THE ACTING – We often hear of a dramatic production being supported and kept alive by the performers. The success of the Italian Monk, however, can never be attributed to the excellence of the acting: not that we mean to impute negligence to any individual concerned in the cast, for we believe they exerted themselves to the utmost; but the female part of the company is positively so inadequate, in point of ability as well as number, to the purposes even of the most subordinate provincial theatre in the kingdom, that a serious drama is sacrificed and ruined in such miserable hands. Where all is so very indifferent, we will not create any jealousy by determining which is the worst. We will venture, however, to intimate to Miss De Camp, who is really a very clever young actress, that she is by far too boisterous in the scene before alluded to with the Abbess. It is only intended that Ellena should be firm in her replies, dignified in her deportment, animated in her action, and resolute in her determination; as one who is maintaining the rights of truth and justice against the sophistry of the cloister, and the wrongs of oppression; Whereas the excessive violence of Miss De Camp almost alarmed us for the personal safety of poor Mrs. Hale, another fine tragic actress of the Haymarket theatre, who seemed to sit very uneasy in her elbow chair.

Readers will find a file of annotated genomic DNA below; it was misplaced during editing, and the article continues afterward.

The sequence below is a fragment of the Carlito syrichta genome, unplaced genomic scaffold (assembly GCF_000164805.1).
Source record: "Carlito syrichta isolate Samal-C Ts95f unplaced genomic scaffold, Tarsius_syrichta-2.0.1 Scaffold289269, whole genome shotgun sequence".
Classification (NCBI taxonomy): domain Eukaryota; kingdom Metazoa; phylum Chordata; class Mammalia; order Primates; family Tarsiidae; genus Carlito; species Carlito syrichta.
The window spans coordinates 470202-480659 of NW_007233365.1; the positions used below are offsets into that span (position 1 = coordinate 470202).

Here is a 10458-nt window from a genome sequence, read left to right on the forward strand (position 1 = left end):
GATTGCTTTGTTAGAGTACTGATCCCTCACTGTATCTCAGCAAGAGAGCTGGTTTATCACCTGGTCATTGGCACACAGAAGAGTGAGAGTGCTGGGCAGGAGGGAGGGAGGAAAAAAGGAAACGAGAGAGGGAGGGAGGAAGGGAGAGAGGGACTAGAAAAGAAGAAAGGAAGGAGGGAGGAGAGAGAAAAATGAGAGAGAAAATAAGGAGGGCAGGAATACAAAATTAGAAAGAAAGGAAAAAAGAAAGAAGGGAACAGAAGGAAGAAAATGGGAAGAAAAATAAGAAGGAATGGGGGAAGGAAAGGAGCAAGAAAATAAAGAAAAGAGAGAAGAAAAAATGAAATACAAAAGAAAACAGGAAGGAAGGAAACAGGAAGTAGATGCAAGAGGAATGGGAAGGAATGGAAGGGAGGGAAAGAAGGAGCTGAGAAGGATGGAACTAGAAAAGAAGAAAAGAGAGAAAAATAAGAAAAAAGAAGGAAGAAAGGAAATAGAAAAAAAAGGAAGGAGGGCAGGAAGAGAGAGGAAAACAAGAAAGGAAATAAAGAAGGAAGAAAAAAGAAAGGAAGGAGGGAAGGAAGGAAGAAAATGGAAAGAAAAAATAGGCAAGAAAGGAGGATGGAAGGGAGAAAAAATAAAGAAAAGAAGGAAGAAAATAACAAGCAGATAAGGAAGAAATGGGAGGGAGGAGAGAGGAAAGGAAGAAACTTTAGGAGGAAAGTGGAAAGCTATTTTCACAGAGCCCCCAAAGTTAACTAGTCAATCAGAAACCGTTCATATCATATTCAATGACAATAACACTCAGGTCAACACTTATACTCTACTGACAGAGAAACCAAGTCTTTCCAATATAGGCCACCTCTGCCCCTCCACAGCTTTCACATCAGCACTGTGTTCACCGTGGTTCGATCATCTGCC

Palmer looked Schedoni admirably well, nor did he play it amiss; only he has a sad habit of relying on the extremes of his voice, and leaving the middle tone unexercised, so that we are either condemned to hear nothing, or, like Sir Richard Steele, when his workmen reminded him of their unpaid labours, to hear too well. . . .

[SOURCE: Monthly Mirror, 4 (July 1797), pp. 100–2]